The Jomo Kenyatta era-spanning 15 years between 1963 and 1978 had only a handful of real movers and shakers. Many who now lay claim to have been at the centre of the action during Mzee’s era.
Of them all, Geoffrey Karekia Kariithi’s tenure at the heart of Kenyatta's inner circle offered him an open cheque to wield immense power and influence but instead, the late GK, as he was popularly known, seemed to have bear-hugged his high moment with an unusual sense of grace, duty and loyalty.
His 12-year perch at the peak of the civil service was not without its share of drama and crises.
According to Walking in Kenyatta Struggles by former CBK Governor Duncan Ndegwa, what really stood out about Kariithi was his presence of mind and the astuteness with which he navigated around the numerous landmines of his time.
As head of the civil service, the late G.K. Kariithi had to deal with scores of the pickles, tight spots, dilemmas and predicaments to ensure his boss and the government did not lose face.
Some of his headaches included the fall-out between former Vice President Jaramogi Oginga Odinga and Mzee Kenyatta, and the nuisance caused by remnants of the Mau Mau guerrilla fighters, some still hiding in the forest demanding a proper reward.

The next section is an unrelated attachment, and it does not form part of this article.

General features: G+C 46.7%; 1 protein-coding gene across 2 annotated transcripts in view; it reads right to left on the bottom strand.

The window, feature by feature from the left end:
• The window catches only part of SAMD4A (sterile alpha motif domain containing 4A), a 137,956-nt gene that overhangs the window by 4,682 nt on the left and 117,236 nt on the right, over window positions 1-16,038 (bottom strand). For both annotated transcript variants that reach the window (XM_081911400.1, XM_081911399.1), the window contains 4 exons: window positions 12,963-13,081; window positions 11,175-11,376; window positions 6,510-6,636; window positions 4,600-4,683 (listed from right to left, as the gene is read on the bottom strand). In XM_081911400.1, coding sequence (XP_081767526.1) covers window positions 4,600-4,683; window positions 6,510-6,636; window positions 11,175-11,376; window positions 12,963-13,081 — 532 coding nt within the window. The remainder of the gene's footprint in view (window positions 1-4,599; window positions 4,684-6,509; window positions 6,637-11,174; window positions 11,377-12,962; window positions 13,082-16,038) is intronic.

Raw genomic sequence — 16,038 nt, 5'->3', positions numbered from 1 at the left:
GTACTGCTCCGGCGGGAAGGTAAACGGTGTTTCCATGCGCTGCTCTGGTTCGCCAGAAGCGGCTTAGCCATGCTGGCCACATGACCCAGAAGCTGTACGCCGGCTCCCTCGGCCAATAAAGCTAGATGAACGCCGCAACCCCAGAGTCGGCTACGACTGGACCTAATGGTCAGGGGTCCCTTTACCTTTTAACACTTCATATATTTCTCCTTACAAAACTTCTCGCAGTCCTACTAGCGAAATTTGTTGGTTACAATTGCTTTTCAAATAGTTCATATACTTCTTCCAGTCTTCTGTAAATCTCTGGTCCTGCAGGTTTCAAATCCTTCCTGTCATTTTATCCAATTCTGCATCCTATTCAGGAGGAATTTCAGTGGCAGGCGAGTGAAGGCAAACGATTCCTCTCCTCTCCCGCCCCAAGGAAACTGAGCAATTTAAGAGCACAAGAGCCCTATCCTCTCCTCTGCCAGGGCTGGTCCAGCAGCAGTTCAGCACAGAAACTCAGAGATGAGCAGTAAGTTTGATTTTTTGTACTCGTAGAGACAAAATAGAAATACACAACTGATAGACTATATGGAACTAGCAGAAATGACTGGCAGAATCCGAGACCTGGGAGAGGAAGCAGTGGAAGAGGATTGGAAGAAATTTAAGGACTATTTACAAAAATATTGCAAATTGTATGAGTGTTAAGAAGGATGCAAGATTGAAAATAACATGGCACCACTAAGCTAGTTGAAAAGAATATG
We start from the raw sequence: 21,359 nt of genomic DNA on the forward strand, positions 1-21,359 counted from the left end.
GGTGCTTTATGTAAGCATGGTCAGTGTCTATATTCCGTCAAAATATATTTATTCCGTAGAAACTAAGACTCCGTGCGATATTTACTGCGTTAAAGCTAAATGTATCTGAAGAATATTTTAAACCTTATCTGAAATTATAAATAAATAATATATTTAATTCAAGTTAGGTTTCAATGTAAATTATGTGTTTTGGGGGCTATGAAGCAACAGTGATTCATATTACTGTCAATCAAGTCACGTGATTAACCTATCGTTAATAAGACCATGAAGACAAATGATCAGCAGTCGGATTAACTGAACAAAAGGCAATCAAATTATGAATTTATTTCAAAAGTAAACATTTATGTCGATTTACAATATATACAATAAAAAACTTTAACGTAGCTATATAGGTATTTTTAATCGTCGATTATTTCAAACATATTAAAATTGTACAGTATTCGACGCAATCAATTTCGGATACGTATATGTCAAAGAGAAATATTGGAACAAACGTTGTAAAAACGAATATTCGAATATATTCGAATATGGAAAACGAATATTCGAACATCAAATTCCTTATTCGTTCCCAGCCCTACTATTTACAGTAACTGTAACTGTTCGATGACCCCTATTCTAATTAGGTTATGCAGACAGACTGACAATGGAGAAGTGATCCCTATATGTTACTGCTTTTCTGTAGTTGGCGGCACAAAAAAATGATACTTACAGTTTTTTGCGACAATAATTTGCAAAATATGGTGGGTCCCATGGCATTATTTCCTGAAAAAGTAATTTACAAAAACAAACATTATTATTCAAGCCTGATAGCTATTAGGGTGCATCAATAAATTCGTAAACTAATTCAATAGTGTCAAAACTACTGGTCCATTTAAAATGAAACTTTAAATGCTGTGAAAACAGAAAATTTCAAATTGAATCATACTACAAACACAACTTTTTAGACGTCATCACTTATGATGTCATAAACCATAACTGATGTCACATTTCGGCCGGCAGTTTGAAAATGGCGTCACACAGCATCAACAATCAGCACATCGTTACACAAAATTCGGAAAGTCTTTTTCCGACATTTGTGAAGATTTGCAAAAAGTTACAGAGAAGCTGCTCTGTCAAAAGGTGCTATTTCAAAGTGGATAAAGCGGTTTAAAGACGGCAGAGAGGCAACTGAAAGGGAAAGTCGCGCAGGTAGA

Kariithi also had to deal with the backlash that the government faced after the deaths of Pio Gama Pinto, Tom Mboya and Josiah Mwangi Kariuki, popularly known as JM.
According to Daily Nation of Sunday, March 31, 2019, during his tenure at the helm of the civil service, he was also a pioneer trustee of the Public Service Club in Upper Hill, Nairobi, which originally drew its membership from civil servants who later ran it down after independence.
It was during this time that Kariithi managed to curve 3.5 acres of the club and registered it in his name with an LR number 209/9629.
This would come back to haunt his family after his death in 2012, as the National Land Commission started investigating how his estate acquired the land, then valued at Ksh2 billion.
In June 2016, the Court of Appeal barred the family from taking possession of the land on the basis it belonged to the Public Service Club.
Further misery came the family's way after the NLC repossessed another piece of land from the in the same place worth Ksh500 million.
- New Bill30 September 2020 - 8:09 am
- Quick recovery30 September 2020 - 7:46 am
- Insider30 September 2020 - 7:07 am
- bitter exchange29 September 2020 - 7:59 pm
- Expert Advice29 September 2020 - 7:12 pm
- panic29 September 2020 - 6:53 pm
- not us29 September 2020 - 6:09 pm
- Cracks Whip29 September 2020 - 5:43 pm
- Time Out29 September 2020 - 5:53 pm
- it's time29 September 2020 - 5:10 pm
- Sad state29 September 2020 - 5:32 pm
- big win29 September 2020 - 5:02 pm